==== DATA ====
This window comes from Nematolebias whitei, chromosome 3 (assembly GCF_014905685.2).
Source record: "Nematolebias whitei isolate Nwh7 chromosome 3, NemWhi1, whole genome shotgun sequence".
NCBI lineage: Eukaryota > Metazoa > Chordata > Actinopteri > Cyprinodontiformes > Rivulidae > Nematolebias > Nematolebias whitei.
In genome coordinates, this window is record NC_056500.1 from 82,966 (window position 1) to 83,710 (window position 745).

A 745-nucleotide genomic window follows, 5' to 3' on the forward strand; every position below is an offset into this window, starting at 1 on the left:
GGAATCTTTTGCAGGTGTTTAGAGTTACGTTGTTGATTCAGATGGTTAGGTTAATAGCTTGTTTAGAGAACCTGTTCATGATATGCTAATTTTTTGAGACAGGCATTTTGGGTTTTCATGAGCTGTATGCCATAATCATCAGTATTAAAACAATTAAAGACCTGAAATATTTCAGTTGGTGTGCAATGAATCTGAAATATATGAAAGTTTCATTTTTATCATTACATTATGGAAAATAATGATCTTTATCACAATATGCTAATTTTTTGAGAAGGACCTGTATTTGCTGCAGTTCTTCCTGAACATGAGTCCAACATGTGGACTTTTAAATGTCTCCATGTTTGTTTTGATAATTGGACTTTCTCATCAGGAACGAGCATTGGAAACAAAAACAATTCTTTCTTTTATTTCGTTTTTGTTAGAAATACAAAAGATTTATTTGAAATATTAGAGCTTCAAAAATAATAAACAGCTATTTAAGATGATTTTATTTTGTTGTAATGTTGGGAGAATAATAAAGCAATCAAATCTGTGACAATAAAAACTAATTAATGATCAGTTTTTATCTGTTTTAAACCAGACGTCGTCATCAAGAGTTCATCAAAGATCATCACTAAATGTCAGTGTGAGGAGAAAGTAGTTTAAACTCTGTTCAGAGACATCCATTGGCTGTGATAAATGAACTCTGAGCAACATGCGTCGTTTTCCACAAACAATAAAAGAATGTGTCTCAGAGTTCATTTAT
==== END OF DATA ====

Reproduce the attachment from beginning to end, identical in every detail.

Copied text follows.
This window comes from Nematolebias whitei, chromosome 3 (assembly GCF_014905685.2).
Source record: "Nematolebias whitei isolate Nwh7 chromosome 3, NemWhi1, whole genome shotgun sequence".
NCBI lineage: Eukaryota > Metazoa > Chordata > Actinopteri > Cyprinodontiformes > Rivulidae > Nematolebias > Nematolebias whitei.
In genome coordinates, this window is record NC_056500.1 from 82,966 (window position 1) to 83,710 (window position 745).

A 745-nucleotide genomic window follows, 5' to 3' on the forward strand; every position below is an offset into this window, starting at 1 on the left:
GGAATCTTTTGCAGGTGTTTAGAGTTACGTTGTTGATTCAGATGGTTAGGTTAATAGCTTGTTTAGAGAACCTGTTCATGATATGCTAATTTTTTGAGACAGGCATTTTGGGTTTTCATGAGCTGTATGCCATAATCATCAGTATTAAAACAATTAAAGACCTGAAATATTTCAGTTGGTGTGCAATGAATCTGAAATATATGAAAGTTTCATTTTTATCATTACATTATGGAAAATAATGATCTTTATCACAATATGCTAATTTTTTGAGAAGGACCTGTATTTGCTGCAGTTCTTCCTGAACATGAGTCCAACATGTGGACTTTTAAATGTCTCCATGTTTGTTTTGATAATTGGACTTTCTCATCAGGAACGAGCATTGGAAACAAAAACAATTCTTTCTTTTATTTCGTTTTTGTTAGAAATACAAAAGATTTATTTGAAATATTAGAGCTTCAAAAATAATAAACAGCTATTTAAGATGATTTTATTTTGTTGTAATGTTGGGAGAATAATAAAGCAATCAAATCTGTGACAATAAAAACTAATTAATGATCAGTTTTTATCTGTTTTAAACCAGACGTCGTCATCAAGAGTTCATCAAAGATCATCACTAAATGTCAGTGTGAGGAGAAAGTAGTTTAAACTCTGTTCAGAGACATCCATTGGCTGTGATAAATGAACTCTGAGCAACATGCGTCGTTTTCCACAAACAATAAAAGAATGTGTCTCAGAGTTCATTTAT